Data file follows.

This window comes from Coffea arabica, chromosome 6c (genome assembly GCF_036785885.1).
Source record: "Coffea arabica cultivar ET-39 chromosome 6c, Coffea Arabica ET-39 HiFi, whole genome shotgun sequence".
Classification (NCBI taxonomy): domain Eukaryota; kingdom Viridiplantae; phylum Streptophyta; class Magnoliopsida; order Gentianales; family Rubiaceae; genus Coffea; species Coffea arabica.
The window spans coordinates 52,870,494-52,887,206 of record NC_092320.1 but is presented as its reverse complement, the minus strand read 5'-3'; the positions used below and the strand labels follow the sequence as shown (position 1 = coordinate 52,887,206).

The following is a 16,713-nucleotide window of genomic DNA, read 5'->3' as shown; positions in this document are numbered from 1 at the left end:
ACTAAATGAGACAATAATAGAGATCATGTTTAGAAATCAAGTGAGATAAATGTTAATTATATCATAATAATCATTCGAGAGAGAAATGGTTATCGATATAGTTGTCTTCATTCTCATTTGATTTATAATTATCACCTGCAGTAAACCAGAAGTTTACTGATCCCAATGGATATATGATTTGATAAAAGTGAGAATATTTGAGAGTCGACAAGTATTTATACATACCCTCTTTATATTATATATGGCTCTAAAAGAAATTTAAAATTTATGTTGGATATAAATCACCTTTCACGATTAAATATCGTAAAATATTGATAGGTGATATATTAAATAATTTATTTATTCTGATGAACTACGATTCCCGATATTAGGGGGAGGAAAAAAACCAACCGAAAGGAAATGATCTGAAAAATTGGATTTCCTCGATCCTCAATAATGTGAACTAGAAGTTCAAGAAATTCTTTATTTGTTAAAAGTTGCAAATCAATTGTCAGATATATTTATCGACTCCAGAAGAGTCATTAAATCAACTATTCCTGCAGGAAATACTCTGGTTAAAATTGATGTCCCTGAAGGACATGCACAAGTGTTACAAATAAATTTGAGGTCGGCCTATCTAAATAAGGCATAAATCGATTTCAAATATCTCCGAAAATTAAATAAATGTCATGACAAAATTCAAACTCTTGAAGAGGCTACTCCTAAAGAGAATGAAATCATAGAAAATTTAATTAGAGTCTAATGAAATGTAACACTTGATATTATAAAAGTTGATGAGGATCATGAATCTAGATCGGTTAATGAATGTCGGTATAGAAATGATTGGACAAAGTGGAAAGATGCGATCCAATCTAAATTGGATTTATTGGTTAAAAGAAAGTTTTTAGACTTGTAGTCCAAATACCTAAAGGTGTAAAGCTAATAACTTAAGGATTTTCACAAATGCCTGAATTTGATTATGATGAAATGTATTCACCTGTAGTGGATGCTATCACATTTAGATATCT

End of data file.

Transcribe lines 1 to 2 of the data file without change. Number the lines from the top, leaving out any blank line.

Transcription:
This window comes from Coffea arabica, chromosome 6c (genome assembly GCF_036785885.1).
Source record: "Coffea arabica cultivar ET-39 chromosome 6c, Coffea Arabica ET-39 HiFi, whole genome shotgun sequence".